Comfy fashion as the ultimate luxury

Updated: 29 March, 2020 12:18 IST | Shweta Shiware | Mumbai

When the infection storm blows over, designers predict the return of sensible fashion over ostentatious. The 21-day lockdown is a good time for them to show off what stylish, comfy work clothes can look like

Ashdeen Lilaowala
Ashdeen Lilaowala

As I write this column, I am wearing Anokhi's block-printed palazzos, and a cotton T-shirt by Lacoste that has now become second skin with multiple wears. Some days, I am in shorts; a kurta gets thrown into the mix on other days. This is my work-from-home style, and I write on fashion.

Jeans are too stuffy for Mumbai's year-round mugginess, pyjamas or sweatpants too shabby for even a work-from-home fashion journalist.

And my deliberations on what I wear at home are now mirrored in the debates gaining traction online around a new order in dressing for office.

What some of us are asking is, has the constant exposure to all things new and trendy turned our focus away from the big picture; from the truth that comfort is the ultimate luxury. "This period of austerity is going to scar us in a way that we will start questioning what it means to indulge in apropos clothing. Ornamentation will take a backseat, and most of us will adopt a uniform of simpler essentials," believes Nimish Shah, creative director at Bhaane.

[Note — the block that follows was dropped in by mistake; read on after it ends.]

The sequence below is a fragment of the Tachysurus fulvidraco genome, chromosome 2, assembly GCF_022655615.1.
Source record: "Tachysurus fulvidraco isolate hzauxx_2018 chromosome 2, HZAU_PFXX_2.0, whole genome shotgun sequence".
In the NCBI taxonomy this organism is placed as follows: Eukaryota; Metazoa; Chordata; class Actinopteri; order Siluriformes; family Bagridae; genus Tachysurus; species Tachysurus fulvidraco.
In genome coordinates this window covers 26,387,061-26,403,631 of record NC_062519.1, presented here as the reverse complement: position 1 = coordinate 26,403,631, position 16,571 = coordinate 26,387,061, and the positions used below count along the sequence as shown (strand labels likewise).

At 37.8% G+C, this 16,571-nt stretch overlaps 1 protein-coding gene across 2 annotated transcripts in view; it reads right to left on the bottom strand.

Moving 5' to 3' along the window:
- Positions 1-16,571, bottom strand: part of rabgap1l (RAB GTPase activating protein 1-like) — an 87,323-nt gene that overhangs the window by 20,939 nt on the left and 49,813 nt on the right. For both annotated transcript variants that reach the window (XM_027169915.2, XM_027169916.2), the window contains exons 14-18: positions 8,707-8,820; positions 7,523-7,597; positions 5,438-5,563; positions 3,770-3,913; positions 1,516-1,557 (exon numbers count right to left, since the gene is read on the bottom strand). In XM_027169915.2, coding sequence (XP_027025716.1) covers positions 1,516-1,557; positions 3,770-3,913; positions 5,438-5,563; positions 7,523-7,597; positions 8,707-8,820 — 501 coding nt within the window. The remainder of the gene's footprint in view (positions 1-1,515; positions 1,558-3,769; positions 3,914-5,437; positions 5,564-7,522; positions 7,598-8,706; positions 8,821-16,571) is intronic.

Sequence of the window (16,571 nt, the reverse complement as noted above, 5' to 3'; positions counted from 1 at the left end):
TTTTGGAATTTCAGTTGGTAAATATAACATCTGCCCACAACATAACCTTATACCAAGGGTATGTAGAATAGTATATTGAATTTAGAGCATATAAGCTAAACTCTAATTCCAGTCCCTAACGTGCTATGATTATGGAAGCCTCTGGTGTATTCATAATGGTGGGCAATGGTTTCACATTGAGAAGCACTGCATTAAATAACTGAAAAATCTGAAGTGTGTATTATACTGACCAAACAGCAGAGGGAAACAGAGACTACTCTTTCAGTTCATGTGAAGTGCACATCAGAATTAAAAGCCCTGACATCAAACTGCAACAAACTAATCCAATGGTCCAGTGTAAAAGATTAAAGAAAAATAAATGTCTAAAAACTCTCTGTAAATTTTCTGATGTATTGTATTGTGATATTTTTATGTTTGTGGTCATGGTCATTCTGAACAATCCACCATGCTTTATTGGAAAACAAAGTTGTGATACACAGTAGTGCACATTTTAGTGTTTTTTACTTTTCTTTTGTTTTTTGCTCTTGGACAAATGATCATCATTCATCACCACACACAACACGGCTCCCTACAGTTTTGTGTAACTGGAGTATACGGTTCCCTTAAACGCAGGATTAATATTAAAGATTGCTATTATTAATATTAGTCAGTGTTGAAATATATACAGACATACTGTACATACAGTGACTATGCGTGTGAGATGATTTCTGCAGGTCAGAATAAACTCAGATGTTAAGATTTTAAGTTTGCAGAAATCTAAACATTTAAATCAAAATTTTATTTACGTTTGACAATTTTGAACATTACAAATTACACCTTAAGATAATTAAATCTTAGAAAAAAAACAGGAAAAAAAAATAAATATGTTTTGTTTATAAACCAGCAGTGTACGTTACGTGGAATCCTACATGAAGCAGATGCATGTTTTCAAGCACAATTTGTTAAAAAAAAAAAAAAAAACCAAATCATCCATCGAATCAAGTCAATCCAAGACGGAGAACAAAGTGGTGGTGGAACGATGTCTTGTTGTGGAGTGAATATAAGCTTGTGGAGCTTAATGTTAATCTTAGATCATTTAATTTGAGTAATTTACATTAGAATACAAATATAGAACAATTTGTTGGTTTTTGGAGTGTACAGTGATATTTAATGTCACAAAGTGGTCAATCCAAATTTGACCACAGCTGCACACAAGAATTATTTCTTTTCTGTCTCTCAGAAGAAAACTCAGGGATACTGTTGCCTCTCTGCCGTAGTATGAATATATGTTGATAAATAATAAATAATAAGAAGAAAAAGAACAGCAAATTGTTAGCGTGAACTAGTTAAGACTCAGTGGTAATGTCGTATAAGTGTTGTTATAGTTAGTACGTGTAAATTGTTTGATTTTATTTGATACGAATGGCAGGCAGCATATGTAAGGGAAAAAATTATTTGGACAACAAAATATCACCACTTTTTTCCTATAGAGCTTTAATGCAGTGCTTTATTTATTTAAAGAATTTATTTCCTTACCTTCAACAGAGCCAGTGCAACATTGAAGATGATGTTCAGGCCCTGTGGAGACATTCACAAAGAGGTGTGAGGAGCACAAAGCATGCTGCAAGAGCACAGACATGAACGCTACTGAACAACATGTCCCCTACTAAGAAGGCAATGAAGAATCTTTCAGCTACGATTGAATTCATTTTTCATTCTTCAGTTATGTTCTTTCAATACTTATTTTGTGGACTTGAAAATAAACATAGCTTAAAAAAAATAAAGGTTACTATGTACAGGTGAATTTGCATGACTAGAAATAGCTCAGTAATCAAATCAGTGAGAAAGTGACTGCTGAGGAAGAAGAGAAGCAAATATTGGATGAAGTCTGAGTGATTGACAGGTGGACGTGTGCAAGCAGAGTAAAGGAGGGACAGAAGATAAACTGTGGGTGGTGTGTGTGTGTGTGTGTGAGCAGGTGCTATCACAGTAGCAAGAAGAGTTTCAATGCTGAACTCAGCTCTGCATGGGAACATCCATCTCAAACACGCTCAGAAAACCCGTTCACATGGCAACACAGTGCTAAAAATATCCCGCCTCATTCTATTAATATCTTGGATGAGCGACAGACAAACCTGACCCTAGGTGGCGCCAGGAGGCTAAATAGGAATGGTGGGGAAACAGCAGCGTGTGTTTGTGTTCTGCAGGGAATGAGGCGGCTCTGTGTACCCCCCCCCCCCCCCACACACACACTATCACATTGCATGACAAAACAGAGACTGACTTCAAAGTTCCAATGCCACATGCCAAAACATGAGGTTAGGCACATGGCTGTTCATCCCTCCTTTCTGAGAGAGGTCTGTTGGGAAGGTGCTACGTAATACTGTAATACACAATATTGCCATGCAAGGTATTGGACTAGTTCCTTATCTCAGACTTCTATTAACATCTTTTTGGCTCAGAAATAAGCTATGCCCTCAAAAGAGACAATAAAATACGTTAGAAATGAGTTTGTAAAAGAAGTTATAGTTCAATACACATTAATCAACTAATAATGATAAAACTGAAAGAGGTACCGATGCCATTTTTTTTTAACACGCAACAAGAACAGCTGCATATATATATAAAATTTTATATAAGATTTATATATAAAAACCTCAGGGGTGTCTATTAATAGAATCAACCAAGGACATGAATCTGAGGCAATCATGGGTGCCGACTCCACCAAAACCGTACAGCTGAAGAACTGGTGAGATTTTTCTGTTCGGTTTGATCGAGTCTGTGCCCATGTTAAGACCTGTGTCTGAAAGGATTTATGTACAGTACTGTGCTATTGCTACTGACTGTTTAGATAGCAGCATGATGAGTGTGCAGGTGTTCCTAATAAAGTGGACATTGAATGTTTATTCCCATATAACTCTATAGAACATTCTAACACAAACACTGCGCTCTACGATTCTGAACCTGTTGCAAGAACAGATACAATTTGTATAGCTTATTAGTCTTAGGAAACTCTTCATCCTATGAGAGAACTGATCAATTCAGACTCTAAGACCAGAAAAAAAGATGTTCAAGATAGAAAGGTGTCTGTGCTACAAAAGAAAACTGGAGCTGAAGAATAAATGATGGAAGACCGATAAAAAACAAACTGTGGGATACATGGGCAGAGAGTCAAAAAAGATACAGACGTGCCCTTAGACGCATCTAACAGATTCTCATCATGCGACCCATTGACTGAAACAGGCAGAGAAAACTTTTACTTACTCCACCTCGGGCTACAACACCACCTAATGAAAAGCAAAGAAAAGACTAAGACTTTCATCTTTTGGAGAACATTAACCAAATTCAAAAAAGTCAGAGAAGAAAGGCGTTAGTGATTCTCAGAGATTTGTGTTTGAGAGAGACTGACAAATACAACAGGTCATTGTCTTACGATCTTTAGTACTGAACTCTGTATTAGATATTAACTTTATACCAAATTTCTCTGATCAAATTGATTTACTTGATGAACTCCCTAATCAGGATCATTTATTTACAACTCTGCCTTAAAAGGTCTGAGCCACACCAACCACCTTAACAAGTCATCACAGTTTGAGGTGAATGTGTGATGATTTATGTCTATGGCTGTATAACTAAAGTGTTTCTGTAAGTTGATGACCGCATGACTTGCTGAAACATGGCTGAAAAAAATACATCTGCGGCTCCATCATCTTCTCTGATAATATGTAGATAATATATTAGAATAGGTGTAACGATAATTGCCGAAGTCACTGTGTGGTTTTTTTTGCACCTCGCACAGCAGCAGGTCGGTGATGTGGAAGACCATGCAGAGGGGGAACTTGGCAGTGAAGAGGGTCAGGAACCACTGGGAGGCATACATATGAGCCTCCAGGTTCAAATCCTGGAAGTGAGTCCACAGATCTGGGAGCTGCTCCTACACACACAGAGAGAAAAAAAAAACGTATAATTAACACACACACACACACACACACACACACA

Clothes are silent communicators of what you think of yourself, and what other people think of you. This is why, the influential designers are given to a uniform of comfort wear, whether it's Sabyasachi Mukherjee in his white kurta, roomy trousers and bundi jacket; Kallol Datta in his brooding black outfits; or Anavila Misra in her linen sarees. But the perks go beyond disciplining your wardrobe, with a uniform, there is no room for distraction. "I'm mother to a 10-year-old girl, and a designer running between a workshop, studio and two stores, and my home. I can't be bothered spend ing time on what to wear every morning, or whether my blouse is too short or tight. I believe in practical clothing that takes me from morning to night. My personal preference also informs the way I design," Payal Khandwala shares.

Anjali Patel Mehta of Studio Verandah began her designing career in 2012 at her Peddar Road home with one tailor. Her goal was singular—to make comfortable clothes. "Back then, apart from a few designers like Saviojon Fernandes, nobody made functional clothes that looked stylish. You can't cook in front of a stove wearing a kurta with billowing sleeves, can you?" asks Mehta.

When all this is behind us, Mehta hopes women will see value in thoughtful clothing, and make choices that are steered by the question, how can I dress sensibly?

Ashdeen Lilaowala, Working from home for 10 days

At work attire: It's never formal. Usually jeans and a shirt, sometimes I pair trousers with a short kurta by Rajesh Pratap Singh. I loved wearing shorts to work, but had to stop after I launched my store at Defence Colony, Delhi. I encourage my karigars to come to work in shorts during the summers, though. It's during the winters when I accessorise with a scarf or layer up.

Outfit for self-isolation: At home, you'll find me in the iconic Bawa home uniform—Parsi religious tunic or the sudreh, and shorts.

Gautam Sinha, Nappa Dori, Working from home for seven days


At work attire: It is sharp casuals; jeans, T-shirt, a jacket. For meetings, I'd wear a shirt, jacket, jeans and white Keds. This is a good time to take it easy.